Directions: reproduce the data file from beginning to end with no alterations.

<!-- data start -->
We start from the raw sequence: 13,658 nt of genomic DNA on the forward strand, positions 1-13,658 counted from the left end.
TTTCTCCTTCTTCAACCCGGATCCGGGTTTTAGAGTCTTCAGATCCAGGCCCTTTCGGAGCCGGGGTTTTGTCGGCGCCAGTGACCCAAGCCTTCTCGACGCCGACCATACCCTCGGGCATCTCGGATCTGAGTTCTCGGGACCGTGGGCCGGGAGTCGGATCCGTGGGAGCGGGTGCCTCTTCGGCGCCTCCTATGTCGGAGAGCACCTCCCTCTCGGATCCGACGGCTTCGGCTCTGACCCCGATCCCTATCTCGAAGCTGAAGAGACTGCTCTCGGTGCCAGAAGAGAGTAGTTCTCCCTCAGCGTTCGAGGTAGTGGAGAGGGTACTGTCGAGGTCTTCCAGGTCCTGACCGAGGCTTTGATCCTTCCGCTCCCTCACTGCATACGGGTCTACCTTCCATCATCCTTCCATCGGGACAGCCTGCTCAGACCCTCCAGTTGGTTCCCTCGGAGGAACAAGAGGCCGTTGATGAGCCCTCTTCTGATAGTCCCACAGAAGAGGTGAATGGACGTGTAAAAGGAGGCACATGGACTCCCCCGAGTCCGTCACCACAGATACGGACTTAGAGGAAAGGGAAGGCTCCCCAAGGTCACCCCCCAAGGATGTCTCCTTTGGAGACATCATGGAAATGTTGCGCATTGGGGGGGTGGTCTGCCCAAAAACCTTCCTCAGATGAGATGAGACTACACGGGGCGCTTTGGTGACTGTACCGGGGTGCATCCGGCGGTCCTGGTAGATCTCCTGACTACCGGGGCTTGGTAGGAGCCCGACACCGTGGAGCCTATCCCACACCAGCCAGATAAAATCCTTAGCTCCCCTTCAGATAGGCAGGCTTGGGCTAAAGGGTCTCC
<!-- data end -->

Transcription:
We start from the raw sequence: 13,658 nt of genomic DNA on the forward strand, positions 1-13,658 counted from the left end.
TTTCTCCTTCTTCAACCCGGATCCGGGTTTTAGAGTCTTCAGATCCAGGCCCTTTCGGAGCCGGGGTTTTGTCGGCGCCAGTGACCCAAGCCTTCTCGACGCCGACCATACCCTCGGGCATCTCGGATCTGAGTTCTCGGGACCGTGGGCCGGGAGTCGGATCCGTGGGAGCGGGTGCCTCTTCGGCGCCTCCTATGTCGGAGAGCACCTCCCTCTCGGATCCGACGGCTTCGGCTCTGACCCCGATCCCTATCTCGAAGCTGAAGAGACTGCTCTCGGTGCCAGAAGAGAGTAGTTCTCCCTCAGCGTTCGAGGTAGTGGAGAGGGTACTGTCGAGGTCTTCCAGGTCCTGACCGAGGCTTTGATCCTTCCGCTCCCTCACTGCATACGGGTCTACCTTCCATCATCCTTCCATCGGGACAGCCTGCTCAGACCCTCCAGTTGGTTCCCTCGGAGGAACAAGAGGCCGTTGATGAGCCCTCTTCTGATAGTCCCACAGAAGAGGTGAATGGACGTGTAAAAGGAGGCACATGGACTCCCCCGAGTCCGTCACCACAGATACGGACTTAGAGGAAAGGGAAGGCTCCCCAAGGTCACCCCCCAAGGATGTCTCCTTTGGAGACATCATGGAAATGTTGCGCATTGGGGGGGTGGTCTGCCCAAAAACCTTCCTCAGATGAGATGAGACTACACGGGGCGCTTTGGTGACTGTACCGGGGTGCATCCGGCGGTCCTGGTAGATCTCCTGACTACCGGGGCTTGGTAGGAGCCCGACACCGTGGAGCCTATCCCACACCAGCCAGATAAAATCCTTAGCTCCCCTTCAGATAGGCAGGCTTGGGCTAAAGGGTCTCC